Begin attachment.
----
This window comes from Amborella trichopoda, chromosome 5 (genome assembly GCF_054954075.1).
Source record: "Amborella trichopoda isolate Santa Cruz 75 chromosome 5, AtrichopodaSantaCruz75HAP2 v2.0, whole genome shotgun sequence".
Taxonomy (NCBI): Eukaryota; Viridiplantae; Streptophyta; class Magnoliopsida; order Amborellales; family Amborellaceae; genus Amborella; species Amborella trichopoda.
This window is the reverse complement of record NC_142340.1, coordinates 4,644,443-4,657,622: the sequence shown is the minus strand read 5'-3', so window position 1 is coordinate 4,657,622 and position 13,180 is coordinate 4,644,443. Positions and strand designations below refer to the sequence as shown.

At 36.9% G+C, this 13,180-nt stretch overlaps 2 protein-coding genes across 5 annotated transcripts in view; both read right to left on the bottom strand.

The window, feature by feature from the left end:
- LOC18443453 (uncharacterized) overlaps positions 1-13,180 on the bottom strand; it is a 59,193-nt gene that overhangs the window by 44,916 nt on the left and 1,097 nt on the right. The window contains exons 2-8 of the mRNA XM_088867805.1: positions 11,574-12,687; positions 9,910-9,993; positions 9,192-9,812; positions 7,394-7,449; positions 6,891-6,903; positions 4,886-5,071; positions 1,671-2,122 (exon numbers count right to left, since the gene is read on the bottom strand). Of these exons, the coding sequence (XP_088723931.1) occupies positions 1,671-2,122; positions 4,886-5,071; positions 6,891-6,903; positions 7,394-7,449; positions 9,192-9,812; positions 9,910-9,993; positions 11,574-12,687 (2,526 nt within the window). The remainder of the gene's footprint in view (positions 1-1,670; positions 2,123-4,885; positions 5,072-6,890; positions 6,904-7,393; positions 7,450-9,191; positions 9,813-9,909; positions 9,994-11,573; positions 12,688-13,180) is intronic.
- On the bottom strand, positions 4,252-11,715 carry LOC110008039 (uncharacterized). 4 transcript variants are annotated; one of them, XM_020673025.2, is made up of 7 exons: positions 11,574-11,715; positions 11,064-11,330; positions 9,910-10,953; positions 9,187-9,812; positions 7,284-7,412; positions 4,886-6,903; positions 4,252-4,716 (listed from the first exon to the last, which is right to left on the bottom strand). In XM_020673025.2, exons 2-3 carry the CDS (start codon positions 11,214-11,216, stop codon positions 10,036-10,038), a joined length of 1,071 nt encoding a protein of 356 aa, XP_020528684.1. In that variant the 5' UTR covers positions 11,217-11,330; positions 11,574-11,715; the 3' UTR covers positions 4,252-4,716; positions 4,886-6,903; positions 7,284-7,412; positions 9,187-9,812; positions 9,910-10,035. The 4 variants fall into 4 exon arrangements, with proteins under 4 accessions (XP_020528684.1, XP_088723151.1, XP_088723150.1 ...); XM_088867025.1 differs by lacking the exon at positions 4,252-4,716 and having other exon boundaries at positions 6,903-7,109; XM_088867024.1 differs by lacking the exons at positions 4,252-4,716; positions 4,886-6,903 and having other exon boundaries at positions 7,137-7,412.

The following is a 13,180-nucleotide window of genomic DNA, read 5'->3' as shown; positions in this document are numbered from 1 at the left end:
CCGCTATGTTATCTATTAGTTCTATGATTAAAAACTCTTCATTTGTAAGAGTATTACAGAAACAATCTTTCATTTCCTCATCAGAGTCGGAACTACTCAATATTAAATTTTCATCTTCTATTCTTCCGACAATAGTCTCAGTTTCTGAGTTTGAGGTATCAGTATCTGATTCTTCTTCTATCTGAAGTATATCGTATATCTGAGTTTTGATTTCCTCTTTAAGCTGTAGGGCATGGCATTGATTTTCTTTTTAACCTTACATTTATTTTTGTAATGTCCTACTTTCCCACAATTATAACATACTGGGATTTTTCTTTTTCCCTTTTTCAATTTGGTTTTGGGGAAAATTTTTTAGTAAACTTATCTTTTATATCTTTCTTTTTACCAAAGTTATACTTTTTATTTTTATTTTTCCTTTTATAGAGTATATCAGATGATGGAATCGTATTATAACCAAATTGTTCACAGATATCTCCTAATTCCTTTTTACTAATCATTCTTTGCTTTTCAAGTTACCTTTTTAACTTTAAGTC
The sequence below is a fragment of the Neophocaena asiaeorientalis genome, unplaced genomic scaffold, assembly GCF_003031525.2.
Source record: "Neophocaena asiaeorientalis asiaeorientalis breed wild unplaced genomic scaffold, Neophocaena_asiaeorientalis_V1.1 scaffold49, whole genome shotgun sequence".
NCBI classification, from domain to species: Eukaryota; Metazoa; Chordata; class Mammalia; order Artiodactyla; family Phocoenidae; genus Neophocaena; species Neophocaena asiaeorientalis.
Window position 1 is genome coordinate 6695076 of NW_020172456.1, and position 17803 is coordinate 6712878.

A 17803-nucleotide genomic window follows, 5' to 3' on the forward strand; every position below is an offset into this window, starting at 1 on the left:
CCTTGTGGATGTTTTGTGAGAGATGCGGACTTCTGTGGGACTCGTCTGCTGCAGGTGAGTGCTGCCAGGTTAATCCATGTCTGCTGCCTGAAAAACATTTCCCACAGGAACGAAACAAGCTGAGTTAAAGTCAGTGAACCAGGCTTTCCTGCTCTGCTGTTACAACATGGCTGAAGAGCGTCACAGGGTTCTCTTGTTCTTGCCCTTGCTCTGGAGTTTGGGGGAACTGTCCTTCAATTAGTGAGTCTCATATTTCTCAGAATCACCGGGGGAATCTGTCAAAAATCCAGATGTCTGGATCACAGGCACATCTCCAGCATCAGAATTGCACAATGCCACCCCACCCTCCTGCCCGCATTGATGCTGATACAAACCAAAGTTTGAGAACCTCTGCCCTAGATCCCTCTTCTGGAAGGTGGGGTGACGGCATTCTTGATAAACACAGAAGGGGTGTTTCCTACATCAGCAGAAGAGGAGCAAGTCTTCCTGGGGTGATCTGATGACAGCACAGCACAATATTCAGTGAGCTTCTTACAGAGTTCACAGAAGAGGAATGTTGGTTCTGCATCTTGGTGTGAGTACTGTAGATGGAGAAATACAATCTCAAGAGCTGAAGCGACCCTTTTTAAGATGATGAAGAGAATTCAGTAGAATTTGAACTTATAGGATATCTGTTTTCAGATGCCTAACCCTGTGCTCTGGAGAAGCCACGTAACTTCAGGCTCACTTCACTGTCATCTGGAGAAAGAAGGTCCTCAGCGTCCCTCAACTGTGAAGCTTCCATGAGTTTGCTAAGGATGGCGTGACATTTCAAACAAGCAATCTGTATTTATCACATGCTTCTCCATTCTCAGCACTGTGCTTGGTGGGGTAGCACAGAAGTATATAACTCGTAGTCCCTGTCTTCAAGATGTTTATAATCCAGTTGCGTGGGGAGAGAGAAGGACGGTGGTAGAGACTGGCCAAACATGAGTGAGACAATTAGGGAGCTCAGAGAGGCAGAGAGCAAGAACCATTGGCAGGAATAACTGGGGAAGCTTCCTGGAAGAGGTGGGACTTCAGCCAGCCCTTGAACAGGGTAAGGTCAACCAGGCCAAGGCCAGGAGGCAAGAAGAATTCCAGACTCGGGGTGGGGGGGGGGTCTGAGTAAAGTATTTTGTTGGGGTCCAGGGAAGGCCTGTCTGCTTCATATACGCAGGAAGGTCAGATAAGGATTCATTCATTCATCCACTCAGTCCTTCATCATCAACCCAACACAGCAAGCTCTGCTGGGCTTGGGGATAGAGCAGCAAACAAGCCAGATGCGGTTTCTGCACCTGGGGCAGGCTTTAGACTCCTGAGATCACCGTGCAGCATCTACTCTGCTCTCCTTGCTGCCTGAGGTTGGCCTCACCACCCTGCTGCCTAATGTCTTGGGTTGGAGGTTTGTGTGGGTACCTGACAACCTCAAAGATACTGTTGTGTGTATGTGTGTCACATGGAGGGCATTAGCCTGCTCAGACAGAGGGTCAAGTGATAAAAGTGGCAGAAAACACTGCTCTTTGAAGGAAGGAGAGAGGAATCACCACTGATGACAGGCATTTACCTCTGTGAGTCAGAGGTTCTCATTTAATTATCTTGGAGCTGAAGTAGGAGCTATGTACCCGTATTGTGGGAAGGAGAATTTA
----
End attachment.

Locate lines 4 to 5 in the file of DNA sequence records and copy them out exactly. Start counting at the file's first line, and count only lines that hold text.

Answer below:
This window is the reverse complement of record NC_142340.1, coordinates 4,644,443-4,657,622: the sequence shown is the minus strand read 5'-3', so window position 1 is coordinate 4,657,622 and position 13,180 is coordinate 4,644,443. Positions and strand designations below refer to the sequence as shown.

At 36.9% G+C, this 13,180-nt stretch overlaps 2 protein-coding genes across 5 annotated transcripts in view; both read right to left on the bottom strand.